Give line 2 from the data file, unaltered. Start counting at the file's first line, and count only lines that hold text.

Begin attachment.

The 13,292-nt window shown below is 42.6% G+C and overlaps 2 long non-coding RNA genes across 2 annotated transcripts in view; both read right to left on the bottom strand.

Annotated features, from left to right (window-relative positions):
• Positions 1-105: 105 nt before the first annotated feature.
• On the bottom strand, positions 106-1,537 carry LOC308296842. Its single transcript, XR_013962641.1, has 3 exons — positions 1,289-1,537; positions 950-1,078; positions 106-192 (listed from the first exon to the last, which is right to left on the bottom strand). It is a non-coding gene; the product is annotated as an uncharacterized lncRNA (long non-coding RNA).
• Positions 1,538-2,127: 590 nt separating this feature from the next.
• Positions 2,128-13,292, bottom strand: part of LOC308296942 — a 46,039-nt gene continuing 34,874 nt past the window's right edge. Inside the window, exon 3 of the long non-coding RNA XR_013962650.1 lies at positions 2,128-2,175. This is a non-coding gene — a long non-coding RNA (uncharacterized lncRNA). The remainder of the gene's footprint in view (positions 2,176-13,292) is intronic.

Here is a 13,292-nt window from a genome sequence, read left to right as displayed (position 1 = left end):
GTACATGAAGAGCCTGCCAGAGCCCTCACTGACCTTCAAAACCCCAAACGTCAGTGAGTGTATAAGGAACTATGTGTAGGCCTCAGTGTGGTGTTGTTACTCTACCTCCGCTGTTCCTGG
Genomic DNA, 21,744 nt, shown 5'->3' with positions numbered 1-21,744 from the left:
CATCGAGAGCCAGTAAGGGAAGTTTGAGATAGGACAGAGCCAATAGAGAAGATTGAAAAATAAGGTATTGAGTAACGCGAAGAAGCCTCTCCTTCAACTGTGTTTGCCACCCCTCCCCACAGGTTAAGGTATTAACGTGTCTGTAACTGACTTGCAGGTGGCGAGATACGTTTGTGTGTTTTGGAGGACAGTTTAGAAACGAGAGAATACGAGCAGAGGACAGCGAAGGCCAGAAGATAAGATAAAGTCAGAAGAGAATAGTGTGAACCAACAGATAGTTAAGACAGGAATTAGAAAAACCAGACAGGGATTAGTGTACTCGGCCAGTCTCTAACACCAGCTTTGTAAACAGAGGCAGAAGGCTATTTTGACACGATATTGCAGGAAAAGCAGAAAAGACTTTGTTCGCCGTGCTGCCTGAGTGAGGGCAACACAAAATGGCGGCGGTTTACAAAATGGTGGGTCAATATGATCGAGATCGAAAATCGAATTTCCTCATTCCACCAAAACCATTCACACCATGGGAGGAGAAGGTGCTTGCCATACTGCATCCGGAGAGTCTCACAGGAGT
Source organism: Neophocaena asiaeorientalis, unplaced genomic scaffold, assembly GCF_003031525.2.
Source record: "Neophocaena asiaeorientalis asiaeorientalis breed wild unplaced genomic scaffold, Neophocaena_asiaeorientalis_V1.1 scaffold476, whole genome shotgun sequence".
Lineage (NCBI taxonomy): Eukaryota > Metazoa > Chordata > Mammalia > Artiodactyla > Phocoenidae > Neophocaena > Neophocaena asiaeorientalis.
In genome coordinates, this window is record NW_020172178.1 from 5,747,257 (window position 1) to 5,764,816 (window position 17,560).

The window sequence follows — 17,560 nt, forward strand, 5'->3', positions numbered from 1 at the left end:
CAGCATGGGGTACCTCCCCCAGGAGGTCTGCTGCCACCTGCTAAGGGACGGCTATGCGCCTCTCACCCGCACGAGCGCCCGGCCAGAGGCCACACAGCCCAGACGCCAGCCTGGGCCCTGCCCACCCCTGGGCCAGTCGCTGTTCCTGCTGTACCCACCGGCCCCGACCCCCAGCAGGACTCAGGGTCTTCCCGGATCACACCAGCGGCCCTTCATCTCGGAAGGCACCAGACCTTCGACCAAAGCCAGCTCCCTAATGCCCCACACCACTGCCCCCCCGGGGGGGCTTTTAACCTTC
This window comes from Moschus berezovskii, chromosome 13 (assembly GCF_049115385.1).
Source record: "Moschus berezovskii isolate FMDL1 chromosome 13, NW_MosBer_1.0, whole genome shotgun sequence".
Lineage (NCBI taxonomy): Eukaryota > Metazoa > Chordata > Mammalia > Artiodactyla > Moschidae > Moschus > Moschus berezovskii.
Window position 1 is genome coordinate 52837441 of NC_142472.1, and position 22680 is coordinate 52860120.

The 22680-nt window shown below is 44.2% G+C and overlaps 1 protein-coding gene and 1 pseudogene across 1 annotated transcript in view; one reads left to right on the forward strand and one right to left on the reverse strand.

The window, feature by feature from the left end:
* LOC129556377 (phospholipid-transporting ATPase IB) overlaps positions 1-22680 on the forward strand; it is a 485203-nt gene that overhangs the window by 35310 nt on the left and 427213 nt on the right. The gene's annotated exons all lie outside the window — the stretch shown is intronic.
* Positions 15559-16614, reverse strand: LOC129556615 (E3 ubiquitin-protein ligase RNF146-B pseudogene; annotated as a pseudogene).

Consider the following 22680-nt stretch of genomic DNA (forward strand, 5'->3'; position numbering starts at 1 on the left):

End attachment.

Annotated features, from left to right (window-relative positions):